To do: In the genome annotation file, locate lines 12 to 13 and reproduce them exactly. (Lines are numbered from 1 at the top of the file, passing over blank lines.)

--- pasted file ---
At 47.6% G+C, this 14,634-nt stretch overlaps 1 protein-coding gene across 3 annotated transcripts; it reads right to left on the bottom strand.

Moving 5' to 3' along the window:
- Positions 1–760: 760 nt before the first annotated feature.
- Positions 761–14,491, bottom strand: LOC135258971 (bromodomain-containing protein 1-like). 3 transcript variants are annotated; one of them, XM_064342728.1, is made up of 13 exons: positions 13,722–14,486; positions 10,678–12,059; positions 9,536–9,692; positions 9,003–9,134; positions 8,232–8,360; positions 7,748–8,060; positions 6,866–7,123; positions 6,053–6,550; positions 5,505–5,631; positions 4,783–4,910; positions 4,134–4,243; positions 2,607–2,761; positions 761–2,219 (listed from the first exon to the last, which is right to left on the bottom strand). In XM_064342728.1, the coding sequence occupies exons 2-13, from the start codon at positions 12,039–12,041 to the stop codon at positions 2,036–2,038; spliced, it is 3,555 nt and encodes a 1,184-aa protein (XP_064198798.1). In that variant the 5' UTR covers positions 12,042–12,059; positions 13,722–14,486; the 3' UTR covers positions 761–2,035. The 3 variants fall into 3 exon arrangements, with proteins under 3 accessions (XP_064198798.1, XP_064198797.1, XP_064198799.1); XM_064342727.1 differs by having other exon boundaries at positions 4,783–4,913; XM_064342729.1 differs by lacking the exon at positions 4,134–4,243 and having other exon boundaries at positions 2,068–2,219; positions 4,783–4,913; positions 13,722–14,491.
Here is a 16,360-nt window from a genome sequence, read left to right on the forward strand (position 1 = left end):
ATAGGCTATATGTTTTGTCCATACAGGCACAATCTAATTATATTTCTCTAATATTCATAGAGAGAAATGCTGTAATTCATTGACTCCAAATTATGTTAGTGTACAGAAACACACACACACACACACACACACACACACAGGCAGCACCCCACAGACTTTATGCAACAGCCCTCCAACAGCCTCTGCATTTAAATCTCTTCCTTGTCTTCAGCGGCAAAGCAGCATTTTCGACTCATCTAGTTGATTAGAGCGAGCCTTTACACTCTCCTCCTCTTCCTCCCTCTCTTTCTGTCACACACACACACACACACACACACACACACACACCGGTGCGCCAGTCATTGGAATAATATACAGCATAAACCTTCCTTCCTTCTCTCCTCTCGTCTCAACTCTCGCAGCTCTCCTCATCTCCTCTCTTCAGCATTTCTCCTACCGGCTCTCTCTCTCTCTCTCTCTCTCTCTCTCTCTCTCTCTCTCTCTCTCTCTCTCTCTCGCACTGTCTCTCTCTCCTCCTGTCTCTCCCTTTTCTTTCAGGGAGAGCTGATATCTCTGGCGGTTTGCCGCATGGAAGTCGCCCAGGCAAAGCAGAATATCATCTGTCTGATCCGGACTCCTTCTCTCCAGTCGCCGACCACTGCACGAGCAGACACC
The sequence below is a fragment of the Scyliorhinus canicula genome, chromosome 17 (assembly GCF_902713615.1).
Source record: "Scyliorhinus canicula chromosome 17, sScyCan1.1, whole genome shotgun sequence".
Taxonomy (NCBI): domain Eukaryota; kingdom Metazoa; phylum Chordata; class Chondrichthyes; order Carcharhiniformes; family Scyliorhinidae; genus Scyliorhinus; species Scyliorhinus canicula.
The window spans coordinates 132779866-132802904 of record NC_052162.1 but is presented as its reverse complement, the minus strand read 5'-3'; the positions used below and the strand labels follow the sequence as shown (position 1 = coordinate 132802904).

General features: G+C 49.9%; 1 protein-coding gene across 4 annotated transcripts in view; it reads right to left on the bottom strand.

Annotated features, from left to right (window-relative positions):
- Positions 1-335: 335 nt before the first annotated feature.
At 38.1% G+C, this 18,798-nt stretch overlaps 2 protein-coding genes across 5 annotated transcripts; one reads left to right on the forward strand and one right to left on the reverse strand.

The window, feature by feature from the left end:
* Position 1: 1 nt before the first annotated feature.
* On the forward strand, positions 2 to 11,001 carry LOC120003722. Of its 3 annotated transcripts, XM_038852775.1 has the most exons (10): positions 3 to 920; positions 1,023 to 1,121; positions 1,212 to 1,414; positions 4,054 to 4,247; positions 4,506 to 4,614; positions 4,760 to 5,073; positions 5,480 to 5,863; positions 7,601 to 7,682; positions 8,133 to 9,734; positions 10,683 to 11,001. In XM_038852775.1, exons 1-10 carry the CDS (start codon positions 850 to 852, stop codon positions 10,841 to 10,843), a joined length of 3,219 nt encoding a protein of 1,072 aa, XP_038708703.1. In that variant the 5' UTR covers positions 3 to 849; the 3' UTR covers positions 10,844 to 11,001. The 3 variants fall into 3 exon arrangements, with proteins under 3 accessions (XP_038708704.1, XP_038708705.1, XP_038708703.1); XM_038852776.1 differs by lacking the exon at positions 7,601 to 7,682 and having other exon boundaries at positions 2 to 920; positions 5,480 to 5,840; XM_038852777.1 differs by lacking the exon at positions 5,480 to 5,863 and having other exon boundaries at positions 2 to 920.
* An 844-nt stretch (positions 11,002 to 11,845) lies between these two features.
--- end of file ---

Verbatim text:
Annotated features, from left to right (window-relative positions):
- Positions 1-335: 335 nt before the first annotated feature.